…Plus thoughts on Tenth of December
View this video review of George Saunders’ Lincoln in the Bardo and many other bookish things on my YouTube channel here.
One-sentence book summary:
George Saunders uses a host of research materials and voices to recreate Willy Lincoln’s last night alive, and the feelings poor Abe had in the aftermath.
My first thought:
Oh good, George Saunders has a new book!
To talk about looking forward to this one, I have to start with the source of my George Saunders fandom:
I had read and loved Tenth of December, Saunders’ collection of short stories. They’re offbeat, and show the minutiae of middle to upper class everyday life, while sometimes mocking its trappings.
My favorite of those stories: “The Semplica-Girl Diaries.” That one still haunts my thoughts months after reading. I keep wondering about the backstory. How the heck did they start doing that in the first place? So strange. So strange. And so of course, I love it.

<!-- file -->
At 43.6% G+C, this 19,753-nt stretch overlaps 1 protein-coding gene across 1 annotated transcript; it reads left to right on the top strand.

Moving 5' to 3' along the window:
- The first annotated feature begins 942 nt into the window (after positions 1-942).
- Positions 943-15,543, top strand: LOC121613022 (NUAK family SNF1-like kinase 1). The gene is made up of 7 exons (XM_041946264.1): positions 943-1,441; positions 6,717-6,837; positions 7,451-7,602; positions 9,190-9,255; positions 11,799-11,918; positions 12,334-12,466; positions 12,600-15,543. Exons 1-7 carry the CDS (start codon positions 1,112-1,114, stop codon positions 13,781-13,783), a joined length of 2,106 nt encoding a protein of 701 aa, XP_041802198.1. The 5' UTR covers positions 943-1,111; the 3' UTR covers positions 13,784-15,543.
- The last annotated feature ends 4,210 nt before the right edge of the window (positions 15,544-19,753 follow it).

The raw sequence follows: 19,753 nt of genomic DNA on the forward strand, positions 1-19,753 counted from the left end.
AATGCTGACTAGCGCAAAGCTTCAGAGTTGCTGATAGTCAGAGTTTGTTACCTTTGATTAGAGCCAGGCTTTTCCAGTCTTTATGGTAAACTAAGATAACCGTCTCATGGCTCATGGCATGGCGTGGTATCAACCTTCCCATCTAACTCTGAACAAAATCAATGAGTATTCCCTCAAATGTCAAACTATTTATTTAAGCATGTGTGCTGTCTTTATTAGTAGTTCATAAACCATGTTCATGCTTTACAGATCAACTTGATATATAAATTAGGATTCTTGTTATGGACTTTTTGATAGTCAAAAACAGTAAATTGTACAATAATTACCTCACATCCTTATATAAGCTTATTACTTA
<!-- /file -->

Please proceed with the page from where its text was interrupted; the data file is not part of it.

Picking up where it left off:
Read “The Semplica-Girl Diaries” for free here, courtesy of The New Yorker.
My second thought:
What the hell is a bardo?
Google to the rescue – a bardo is a Tibetan word meaning that space between death and rebirth. A good part of this book takes place in a bardo, but really, the bardo scenes are a bit extraneous for me.
It’s wonderful fun, hearing the full cast of characters. The main drawback: the constant stops for research attribution make it impossible to get into the flow of the story.
But the performances are brilliant. The book’s concept is innovative. The heartbreak Nick Offerman lends to Abe Lincoln’s grieving voice is devastating. Devastating.
Even though Lincoln in the Bardo isn’t my favorite, I appreciate his willingness to do something so different.
I’ll still wait with baited breath for Saunders’ next one.